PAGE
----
The public prosecution department had called for a six year jail term. The woman had admitted shaking the one-year-old child after it cried continually for 45 minutes. She also admitted to placing the baby, a girl, in bed and after checking on her later, found she was unconscious.

The baby died two days later in hospital. After telling her husband what had happened, the perpetrator was persuaded to hand herself over to the police. The baby and her brother were looked after by the woman twice a week. (DutchNews)


Dutch food safety board issues urgent warning over a batch of eggs

SINT MAARTEN/THE NETHERLANDS – The Dutch food and product safety board NVWA has issued an urgent warning to consumers not to eat eggs from a particular farm, as the fipronil scandal spreads.

Such high concentrations of the pesticide have been found in eggs numbered X-NL-40155XX that they form an ‘acute danger’ to human health, the NVWA said. The XX represents any numbers.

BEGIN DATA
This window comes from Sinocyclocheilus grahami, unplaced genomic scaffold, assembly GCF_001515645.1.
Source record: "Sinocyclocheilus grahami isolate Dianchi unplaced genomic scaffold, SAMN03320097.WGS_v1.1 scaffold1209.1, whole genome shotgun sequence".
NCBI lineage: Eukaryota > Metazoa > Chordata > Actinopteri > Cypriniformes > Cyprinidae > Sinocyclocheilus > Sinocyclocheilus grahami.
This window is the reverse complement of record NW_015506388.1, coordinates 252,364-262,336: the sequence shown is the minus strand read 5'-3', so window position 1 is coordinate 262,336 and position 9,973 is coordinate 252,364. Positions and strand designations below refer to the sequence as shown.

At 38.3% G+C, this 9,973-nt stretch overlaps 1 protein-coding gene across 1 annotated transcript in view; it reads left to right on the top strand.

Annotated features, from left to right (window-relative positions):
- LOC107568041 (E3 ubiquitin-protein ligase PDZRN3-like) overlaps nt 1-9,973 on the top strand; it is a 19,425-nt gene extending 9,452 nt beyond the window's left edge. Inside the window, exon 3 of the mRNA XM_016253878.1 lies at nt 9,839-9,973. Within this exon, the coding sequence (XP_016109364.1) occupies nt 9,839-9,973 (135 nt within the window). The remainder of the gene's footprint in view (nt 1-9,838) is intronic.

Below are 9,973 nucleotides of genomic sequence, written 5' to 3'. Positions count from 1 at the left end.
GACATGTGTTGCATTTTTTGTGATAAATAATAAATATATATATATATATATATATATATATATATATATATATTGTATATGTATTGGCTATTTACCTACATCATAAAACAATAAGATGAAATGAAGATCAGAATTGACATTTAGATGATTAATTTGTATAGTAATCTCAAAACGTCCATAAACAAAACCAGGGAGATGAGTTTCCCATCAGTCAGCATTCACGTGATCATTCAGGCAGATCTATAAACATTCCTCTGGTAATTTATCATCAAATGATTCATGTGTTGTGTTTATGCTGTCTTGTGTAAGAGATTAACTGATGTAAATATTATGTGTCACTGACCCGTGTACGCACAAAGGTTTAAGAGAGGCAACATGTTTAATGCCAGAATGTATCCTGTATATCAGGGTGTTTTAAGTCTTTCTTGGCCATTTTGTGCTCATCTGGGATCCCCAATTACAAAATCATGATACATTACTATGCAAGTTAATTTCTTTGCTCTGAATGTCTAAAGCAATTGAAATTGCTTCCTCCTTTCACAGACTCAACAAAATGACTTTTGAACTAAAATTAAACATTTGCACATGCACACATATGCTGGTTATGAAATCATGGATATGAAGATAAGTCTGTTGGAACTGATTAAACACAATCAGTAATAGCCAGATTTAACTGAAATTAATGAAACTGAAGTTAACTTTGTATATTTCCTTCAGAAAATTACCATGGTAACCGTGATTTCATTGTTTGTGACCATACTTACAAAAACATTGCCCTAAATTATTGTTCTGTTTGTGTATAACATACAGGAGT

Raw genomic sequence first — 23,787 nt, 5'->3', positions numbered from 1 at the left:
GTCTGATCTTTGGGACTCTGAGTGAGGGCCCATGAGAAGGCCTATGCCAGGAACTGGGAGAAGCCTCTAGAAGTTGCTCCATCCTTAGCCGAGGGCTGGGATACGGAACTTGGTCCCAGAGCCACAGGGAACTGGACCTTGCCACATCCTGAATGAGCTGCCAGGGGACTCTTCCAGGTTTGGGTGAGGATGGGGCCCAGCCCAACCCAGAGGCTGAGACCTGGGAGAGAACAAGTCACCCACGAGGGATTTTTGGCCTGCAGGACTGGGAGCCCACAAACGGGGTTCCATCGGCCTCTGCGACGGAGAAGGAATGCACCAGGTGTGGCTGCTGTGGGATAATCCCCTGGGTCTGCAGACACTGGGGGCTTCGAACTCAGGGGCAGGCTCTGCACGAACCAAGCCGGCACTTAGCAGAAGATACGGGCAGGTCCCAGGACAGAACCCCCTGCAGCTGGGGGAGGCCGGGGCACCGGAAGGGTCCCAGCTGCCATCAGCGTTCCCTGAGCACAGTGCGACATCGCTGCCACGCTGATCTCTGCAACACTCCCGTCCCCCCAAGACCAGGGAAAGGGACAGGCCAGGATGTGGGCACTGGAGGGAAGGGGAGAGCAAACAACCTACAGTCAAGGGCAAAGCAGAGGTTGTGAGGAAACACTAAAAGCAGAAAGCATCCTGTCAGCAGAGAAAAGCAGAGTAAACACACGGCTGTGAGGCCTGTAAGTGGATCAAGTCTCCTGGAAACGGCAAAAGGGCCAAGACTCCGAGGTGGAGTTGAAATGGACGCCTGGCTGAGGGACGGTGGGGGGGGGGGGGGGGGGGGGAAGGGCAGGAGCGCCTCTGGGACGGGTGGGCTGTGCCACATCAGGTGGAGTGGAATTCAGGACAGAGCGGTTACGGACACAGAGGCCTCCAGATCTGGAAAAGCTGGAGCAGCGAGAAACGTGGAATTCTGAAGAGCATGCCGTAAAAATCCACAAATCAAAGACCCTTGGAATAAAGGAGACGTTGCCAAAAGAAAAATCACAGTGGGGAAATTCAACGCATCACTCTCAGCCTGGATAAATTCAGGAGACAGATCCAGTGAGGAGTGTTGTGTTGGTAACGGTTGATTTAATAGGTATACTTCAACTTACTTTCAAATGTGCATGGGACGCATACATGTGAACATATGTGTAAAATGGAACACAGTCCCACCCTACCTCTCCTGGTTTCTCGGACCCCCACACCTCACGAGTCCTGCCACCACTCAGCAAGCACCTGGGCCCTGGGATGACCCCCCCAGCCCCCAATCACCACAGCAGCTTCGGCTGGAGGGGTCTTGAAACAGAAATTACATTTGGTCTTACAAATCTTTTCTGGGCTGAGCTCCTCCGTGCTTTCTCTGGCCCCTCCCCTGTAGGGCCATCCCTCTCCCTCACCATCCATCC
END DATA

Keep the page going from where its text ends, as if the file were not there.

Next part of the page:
The chemical, used to treat lice and ticks, has been found in high concentrations in other eggs but not so much as to pose a danger to health. However, children should avoid all contaminated eggs, the NVWA said.

Utrecht University toxicologist Martin van den Berg told broadcaster NOS that most of the eggs are only dangerous ‘if you eat them every day throughout your life.’ He said he did not recommend slaughtering all birds on the farms where fipronil has been found because it exits the system after five to six weeks.

Instead, the barns should be thoroughly cleaned to remove all traces of the chemical, he said.


Last Monday, the NVWA shut down seven poultry farms after fipronil was found in samples of eggs.

The chemical is classed as a ‘moderately hazardous pesticide’ by the World Health Organisation. In the Netherlands it is banned in the poultry sector. The NVWA has since closed 180 poultry farms which are clients of a Gelderland company called Chickfriend that deals with outbreaks of lice.

According to broadcaster NOS, the company is relatively new and, according to Erik Hubers of farming organisation LTO, had mixed fipronil into menthol, eucalyptus and other oils to kill lice.


Only the oils appeared on the invoices and the farmer concerned were not aware they were using a banned substance, Hubers said. Chickfriend has not responded to requests for information. The company’s website was offline on Tuesday morning. (DutchNews)